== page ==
Forget Thanos, the Joker or even Maleficent. The most insidious pop-culture villain just may be a hole in the ground.
For though it is abstract in nature -- a circular pit of darkness -- the hole ultimately proves to be a rather familiar evil. In Ben Esposito's independent game "Donut County" (available now for the PlayStation 4, iOS devices and home computers), the hole becomes an urban eraser.
Slowly and casually, the hole absorbs cutesy manifestations of Southern California. Whether it's thinly veiled takes on Echo Park or Joshua Tree, the hole shows no remorse.
The elegant two- or three-hour experience's rather sinister core is revealed as the player, in maneuvering the hole, assists the game's true antagonists: a pack of raccoon gentrifiers.
These mammals start by assuming control of a mom-and-pop doughnut shop and soon build an empire that turns Southern California into a raccoon paradise. That means the cultures of previous inhabitants -- crocodiles, bears, humans -- get erased along the way.
Tonally, "Donut County" largely sidesteps the weight of such a concept. Esposito insists, for instance, that a requirement he had was that the game could be enjoyed without the story and without fear of its big ideas getting in the way of its core silliness (a hole swelling in size after it devours a car, for instance, or spitting back fireworks). "Donut County" ultimately was designed to be safe for the youngest of players.
And yet one can't help but feel a sense of melancholy playing through "Donut County," published by the interactive division of Annapurna Pictures ("Sorry to Bother You," "Phantom Thread"). As the game unfolds, its themes start to hit closer to home. The raccoons, after all, aren't exaggerated miscreants. Their fallacies are relatively common, and we probably know or have encountered someone with traits similar to the game's lead raccoon, named BK.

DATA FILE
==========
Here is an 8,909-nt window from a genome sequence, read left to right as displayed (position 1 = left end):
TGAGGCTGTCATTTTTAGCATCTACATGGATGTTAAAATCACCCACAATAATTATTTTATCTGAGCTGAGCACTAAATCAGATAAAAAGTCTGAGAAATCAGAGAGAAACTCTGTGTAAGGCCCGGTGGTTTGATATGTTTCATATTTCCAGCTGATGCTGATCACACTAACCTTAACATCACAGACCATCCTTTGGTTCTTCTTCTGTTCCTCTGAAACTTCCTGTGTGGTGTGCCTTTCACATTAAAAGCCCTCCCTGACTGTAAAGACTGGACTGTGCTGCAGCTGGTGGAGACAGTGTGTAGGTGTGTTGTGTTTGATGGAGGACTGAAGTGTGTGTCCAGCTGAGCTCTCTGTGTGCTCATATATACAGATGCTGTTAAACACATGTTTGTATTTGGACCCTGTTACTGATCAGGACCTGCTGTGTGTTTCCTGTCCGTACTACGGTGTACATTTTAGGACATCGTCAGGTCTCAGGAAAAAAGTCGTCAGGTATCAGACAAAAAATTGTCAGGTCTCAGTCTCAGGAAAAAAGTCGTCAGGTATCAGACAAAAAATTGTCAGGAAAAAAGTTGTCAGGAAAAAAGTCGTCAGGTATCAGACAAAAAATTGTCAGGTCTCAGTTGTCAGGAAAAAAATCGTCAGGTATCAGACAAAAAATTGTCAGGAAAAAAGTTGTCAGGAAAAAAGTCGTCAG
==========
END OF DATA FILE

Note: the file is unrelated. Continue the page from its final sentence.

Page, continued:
The raccoons offer "Donut County" residents jobs with decent salaries, company stock options, healthcare, fancy new tech and a Southern California remade in their vision. As BK innocently (and ignorantly) says when describing his job, "I was just cleaning up the neighborhood." Heck, the raccoons even build their own version of Disneyland: Raccoon Lagoon, "the happiest raccoon place on raccoon earth."
Esposito began toying with the idea not long after graduating from New York's Rensselaer Polytechnic Institute and relocating in 2011 to Los Angeles. He moved west to make games -- Esposito previously worked on Giant Sparrow's "What Remains of Edith Finch," a thoughtful fantasy about tragedy and death -- and saw himself as part of the problem, a tech industry gentrifier replacing local color with juice shops, gastropubs and converted warehouse live/work spaces.
Thus, "Donut County" became a game, in Esposito's words, about the "gentrification in L.A. told through donuts."
"It takes place in some version of Los Angeles," Esposito says. "But I wanted it to have more of a slice of Southern California than just L.A. -- that's why the game starts out in the Mojave Desert and then each level moves closer to the center of L.A., which is obviously very nebulous because there is no real center.
"But it does end at the Griffith Observatory, like all good L.A. stories."
Through short vignettes we get to know the "Donut County" residents. Most look on helplessly as the hole obliterates their livelihood, be it a cat-owned cafe -- it earned a health grade of D -- or a gator with his homey home (the raccoons may say run-down or, more bluntly, a "weird trash house") in Echo Park. Wait, make that Gecko Park.